The electron-transfer flavoprotein dehydrogenase gene (ETFDH) that encodes the ETF-ubiquinone oxidoreductase (ETF-QO) has been reported to be the major cause of multiple acyl-CoA dehydrogenase deficiency (MADD). ETF-QO is an electron carrier that mainly functions in mitochondrial fatty acid β-oxidation and the delivery of electrons to the ubiquinone pool in the mitochondrial respiratory chain. A high frequency of c.250G>A has been found in Taiwanese patients with late-onset MADD. We postulated that the ETFDH c.250G>A mutation may concomitantly impair fatty acid β-oxidation and mitochondrial function. Using MADD patient-derived lymphoblastoid cells and specifically overexpressed ETFDH c.92C>T, c.250G>A, or coexisted c.92C>T and c.250G>A (c.92C>T + c.250G>A) mutated lymphoblastoid cells, we addressed the genotype-phenotype relationship of ETFDH variation in the pathogenesis of MADD. The decreased adenosine triphosphate synthesis, dissipated mitochondrial membrane potentials, reduced mitochondrial bioenergetics, and increased neutral lipid droplets and lipid peroxides were found in the MADD patient-derived lymphoblastoid cells. Riboflavin and/or coenzyme Q10 supplementation rescued cells from lipid droplet accumulation. All three mutant types, c.92C>T, c.250G>A, or c.92C>T + c.250G>A, had increased lipid droplet accumulation after treatment with palmitic acid. These results help to clarify the molecular pathogenesis of MADD as a result of the high frequency of the ETFDH c.250G>A and c.92C>T mutations.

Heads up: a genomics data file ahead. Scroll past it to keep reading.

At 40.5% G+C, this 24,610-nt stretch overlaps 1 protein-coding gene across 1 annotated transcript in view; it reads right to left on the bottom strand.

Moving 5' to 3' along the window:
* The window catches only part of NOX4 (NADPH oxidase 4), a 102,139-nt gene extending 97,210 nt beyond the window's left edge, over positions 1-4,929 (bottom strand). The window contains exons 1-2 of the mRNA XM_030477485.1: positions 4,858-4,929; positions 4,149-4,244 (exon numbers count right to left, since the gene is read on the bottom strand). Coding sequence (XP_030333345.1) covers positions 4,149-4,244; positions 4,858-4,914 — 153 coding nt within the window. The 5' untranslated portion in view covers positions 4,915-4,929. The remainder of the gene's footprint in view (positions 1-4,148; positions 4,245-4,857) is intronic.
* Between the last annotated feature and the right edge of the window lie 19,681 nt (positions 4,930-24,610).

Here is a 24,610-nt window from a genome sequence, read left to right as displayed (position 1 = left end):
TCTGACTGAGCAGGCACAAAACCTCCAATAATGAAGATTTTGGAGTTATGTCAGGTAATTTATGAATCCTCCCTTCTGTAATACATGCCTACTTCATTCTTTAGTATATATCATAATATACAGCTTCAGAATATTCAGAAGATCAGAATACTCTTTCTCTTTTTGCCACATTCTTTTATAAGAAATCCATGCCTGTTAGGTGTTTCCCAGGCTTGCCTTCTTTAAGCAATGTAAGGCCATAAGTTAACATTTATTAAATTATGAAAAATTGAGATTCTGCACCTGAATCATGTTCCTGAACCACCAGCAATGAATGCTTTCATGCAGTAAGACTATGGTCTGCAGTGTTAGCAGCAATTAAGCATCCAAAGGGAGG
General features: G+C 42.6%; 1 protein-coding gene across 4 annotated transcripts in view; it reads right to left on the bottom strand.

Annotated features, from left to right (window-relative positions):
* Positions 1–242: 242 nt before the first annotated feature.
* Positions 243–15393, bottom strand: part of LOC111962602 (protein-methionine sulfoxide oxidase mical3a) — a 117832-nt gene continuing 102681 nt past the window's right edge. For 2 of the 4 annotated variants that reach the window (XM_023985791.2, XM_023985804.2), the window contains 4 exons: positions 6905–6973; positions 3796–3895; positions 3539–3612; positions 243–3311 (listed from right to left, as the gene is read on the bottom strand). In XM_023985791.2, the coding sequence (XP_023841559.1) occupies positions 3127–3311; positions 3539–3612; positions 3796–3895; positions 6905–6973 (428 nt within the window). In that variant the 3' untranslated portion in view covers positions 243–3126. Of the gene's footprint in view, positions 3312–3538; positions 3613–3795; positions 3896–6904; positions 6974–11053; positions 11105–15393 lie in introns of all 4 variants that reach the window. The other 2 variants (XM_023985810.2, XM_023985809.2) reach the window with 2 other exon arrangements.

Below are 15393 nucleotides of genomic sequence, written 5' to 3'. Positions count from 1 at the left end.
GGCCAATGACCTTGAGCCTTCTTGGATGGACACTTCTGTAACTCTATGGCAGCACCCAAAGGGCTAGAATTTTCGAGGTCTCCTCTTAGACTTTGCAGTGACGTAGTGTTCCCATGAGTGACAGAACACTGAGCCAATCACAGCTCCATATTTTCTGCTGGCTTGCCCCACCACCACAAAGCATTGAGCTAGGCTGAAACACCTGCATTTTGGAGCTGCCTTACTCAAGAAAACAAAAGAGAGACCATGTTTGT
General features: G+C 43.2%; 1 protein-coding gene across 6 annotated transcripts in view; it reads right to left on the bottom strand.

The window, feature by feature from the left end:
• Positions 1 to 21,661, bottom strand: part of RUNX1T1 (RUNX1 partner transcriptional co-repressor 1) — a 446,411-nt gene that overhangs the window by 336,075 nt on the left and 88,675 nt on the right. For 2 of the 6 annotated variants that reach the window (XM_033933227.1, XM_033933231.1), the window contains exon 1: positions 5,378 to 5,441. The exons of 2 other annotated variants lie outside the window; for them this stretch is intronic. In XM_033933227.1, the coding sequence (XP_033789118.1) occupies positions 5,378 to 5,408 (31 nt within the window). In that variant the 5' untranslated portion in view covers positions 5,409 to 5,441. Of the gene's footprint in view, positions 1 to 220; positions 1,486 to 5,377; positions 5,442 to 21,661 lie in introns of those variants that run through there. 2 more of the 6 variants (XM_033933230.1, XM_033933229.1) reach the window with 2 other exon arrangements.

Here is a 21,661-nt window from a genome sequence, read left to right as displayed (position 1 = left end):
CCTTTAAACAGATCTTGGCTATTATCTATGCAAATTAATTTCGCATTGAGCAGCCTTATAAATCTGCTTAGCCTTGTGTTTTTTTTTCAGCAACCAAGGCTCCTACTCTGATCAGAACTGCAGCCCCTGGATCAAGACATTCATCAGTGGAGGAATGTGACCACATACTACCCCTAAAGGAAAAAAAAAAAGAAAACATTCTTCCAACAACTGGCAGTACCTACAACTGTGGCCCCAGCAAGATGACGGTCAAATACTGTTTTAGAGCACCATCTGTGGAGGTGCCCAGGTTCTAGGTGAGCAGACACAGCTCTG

- electron-transfer flavoprotein dehydrogenase
- electron-transfer flavoprotein-ubiquinone oxidored
- lipid droplet accumulation
- mitochondrial dysfunction
- multiple acyl-CoA dehydrogenase deficiency